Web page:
Georgia lawmakers debate an English-only state

Georgia lawmakers debate an English-only state

SAVANNAH, GA (WTOC) - A debate in the Georgia Senate could cost the state $5 billion and 50,000 jobs, and it all has to do with how we communicate.

This debate is over whether the Georgia government should do business in the English language ONLY. English is the state's official language, but some lawmakers believe the issue needs to be cleared up and revised. Others say - this is nonsense.

For example, when you're waiting in line to apply for one a driver's license, you can take the test in English and 10 other languages. This is something Senator Joshua McKoon says is a waste of your money. He's referring to the cost of printing different documents and providing interpreters is out of line. He also says people have to know English to drive anyway.

During a phone interview with WTOC, McKoon said, "As I'm driving down Interstate 85 right now and looking at road signs, the road signs are in one language. They're in English, so why on Earth would we be administering the driver's license examination in 11 different foreign languages?"

This is partially true. The road rules portion of the driver's license test has an 11 language option, but the road sign test is only available in English.

Opposing Senator Steve Henson says we have workers who drive for UPS, UBER, - you name it - who need language options, and also need a license to insure their cars. He believes if you create a language barrier, then you create an even bigger mess.

"They won't get a driver's license. They'll still drive. They won't be insured. It will create a public risk that is unnecessary," Henson said.

Henson also has a school in his district with a large refugee population and students from 59 different countries in attendance. He says they need various languages to convey important messages to parents about meetings, or in the case of an emergency. Senator McKoon says K-12 kids should be learning English anyways in order to be successful.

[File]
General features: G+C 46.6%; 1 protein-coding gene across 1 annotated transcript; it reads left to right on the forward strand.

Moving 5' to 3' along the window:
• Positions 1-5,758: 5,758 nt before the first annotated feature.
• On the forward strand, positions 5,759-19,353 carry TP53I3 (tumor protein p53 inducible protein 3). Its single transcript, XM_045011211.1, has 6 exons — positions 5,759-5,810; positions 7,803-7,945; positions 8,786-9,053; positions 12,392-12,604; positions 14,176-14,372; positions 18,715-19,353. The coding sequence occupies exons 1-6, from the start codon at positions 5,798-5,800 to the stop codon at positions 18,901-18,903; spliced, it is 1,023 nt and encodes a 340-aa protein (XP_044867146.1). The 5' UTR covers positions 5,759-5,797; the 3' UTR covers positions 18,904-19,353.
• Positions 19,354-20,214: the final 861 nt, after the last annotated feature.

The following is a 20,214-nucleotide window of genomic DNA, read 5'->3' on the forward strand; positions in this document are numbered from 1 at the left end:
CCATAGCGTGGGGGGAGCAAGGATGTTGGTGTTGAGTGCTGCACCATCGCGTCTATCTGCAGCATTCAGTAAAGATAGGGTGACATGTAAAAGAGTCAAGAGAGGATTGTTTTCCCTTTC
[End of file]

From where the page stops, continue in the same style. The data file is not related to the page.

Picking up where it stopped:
"They're gonna have a much easier time if they can read, understand, write, and speak the English language," McKoon said.

To be clear, this proposed bill exempts schools, as well as the courts, public hospitals, and public safety. What some say isn't clear is the impact this measure could have on future development, including the $5 billion, 50,000 employee gamble the state is making on an Amazon Headquarters. However, McKoon is not worried.

Even if you were to tell me you had conducted an exclusive interview with Mr. Besos and he had said 'I'm not coming to Georgia if they have official English,' then I think we have to ask ourselves a question," McKoon said. "Am I responsible to the 175,000 people in Senate District 29, or am I responsible to the 50 top Fortune 500 CEO's in the country?"

The Senate floor will be able to ask and answer this question as a whole as the 2018 legislative session continues. If you have any thoughts or concerns on this bill, WTOC recommends for you to reach out to your local congressman - and soon - as this legislative session is time-restricted.

Copyright 2018 WTOC. All rights reserved.